Starting the day connecting to the miracle of my body’s accomplished feat in keeping itself going through the night without any help at all from me, and caring for the body that will now get me through the day is an act both of productive care for my body as well as productive care for my soul.
This is what I do, and it can take as long or as short a time as I have without stressing about how long I “should stretch” on that particular day. It is also a great thing to do, when you turn out the light at night and prepare your body to care for you during the night.
Starting the stretches for my own body’s needs, I gently stretch my neck to one side and elongate my shoulder and arm on the opposite side by gently pulling down with my fingertips, and then do the other side. I stretch my chest gently up and down all the while taking deep breaths in and out. I stretch each one of my legs by elongating from the hip to my toes, reaching them long, down towards the end of the bed. I flex and stretch each foot and maybe circle it and then I do the same for each hand. It takes all of a few minutes on a busy day and can be a bit longer on days I am not “rarin’ to go”.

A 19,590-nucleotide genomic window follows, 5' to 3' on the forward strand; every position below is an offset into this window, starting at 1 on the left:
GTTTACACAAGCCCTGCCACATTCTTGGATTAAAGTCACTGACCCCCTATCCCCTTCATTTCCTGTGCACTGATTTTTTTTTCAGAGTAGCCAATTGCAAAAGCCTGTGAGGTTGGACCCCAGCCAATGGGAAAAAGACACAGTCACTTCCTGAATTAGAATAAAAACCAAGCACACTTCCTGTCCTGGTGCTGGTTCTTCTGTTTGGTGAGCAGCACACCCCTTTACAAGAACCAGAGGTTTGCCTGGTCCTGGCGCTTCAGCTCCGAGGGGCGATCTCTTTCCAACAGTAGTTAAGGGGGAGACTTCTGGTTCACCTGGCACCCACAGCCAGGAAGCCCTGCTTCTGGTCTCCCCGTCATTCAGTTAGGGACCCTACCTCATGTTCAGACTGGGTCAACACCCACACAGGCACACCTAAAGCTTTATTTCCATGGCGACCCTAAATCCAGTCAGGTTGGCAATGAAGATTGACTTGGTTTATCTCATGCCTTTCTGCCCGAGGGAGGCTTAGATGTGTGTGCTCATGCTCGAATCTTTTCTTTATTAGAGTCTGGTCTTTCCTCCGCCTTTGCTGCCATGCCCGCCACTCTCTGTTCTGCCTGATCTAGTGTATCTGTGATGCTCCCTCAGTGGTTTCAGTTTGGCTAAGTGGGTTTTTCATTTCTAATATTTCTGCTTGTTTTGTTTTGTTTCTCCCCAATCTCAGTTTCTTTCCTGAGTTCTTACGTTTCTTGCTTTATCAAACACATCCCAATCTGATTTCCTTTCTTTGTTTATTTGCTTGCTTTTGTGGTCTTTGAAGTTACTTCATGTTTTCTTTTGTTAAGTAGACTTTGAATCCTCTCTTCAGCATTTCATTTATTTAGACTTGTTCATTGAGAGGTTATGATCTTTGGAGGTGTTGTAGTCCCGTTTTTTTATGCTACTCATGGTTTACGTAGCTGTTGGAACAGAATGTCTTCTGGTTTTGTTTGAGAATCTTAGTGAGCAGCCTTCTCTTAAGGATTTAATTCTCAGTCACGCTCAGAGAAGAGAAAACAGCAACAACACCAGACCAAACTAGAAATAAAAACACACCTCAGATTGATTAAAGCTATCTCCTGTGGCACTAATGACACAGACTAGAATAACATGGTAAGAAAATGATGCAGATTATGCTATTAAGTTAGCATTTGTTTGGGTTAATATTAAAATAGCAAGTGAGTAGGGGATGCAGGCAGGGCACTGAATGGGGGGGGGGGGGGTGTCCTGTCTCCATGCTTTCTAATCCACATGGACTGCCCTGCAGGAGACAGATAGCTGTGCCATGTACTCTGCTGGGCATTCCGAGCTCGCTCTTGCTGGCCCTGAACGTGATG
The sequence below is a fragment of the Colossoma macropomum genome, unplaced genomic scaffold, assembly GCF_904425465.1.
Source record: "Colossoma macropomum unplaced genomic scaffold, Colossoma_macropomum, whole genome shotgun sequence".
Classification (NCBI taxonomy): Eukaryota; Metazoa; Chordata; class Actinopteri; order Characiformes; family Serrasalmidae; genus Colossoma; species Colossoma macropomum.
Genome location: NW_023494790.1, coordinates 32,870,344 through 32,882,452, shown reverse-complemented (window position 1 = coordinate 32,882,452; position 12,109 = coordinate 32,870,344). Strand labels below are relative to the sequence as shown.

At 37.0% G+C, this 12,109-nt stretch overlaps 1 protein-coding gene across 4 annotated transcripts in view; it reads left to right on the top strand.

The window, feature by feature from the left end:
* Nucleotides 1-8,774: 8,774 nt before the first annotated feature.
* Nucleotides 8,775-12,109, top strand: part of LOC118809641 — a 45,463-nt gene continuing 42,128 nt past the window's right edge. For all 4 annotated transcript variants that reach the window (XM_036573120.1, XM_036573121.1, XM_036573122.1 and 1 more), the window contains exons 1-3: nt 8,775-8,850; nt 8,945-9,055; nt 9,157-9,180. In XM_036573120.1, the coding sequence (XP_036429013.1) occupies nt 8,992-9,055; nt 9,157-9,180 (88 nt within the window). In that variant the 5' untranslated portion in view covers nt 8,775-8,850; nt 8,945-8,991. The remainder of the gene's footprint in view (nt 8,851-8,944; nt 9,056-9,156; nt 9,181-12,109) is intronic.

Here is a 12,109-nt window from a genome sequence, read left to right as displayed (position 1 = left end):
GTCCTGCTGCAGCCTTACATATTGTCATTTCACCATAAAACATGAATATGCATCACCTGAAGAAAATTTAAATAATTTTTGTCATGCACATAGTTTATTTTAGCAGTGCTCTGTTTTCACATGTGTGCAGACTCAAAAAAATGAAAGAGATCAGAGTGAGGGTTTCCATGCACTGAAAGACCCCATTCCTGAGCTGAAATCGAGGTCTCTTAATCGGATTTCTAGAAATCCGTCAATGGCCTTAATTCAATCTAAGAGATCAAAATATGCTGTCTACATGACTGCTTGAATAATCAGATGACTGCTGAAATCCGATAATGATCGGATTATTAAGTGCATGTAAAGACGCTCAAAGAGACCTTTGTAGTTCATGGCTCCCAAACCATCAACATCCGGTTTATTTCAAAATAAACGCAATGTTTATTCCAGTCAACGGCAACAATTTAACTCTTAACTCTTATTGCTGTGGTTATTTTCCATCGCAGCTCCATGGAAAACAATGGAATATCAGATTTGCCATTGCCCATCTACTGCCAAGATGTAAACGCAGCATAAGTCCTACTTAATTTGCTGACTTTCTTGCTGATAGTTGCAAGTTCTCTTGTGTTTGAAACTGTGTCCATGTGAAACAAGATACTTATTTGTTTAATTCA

Then, to bid farewell to my friend, Night-time Sleep, and to get on better with the tasks I plan to do with my friend, Day-time Work, because of my own worldview, I greet God, and say a quick thank-you for another day and for protecting me through the night; and a quick “help me today” prayer. I mentally pray for my day, my family members, and any thing else that I might want some God-help with and I end with a word of gratitude for another chance at life and perhaps a chance to do a bit better at being a human being.
If prayer is not your thing, then any kind of spiritual meditation on Otherness, or some kind of affirmation, something that makes you feel that you are not all alone as you are going into your day, would be helpful.
I recently read a lovely idea in an essay on Grace Paley that she in turn learned from her father. In Paley’s essay, “Upstaging Time”, she writes about each morning “taking your heart in your hands” — literally taking it in your hands by cupping under your chest where your heart might sit. Then, Paley’s father told her to each morning do something like: “Then you must talk to your heart. Say anything, but be respectful. Say — maybe say, Heart, little heart, beat softly but never forget your job, the blood. You can whisper also, Remember, remember.” I have recently started trying to incorporate this in my mornings, and you can read this beautiful essay in Paley’s collection of essays, Just As I Thought, especially recommended if you are growing older and not sure how to deal with all the feelings, both body and soul, that that involves.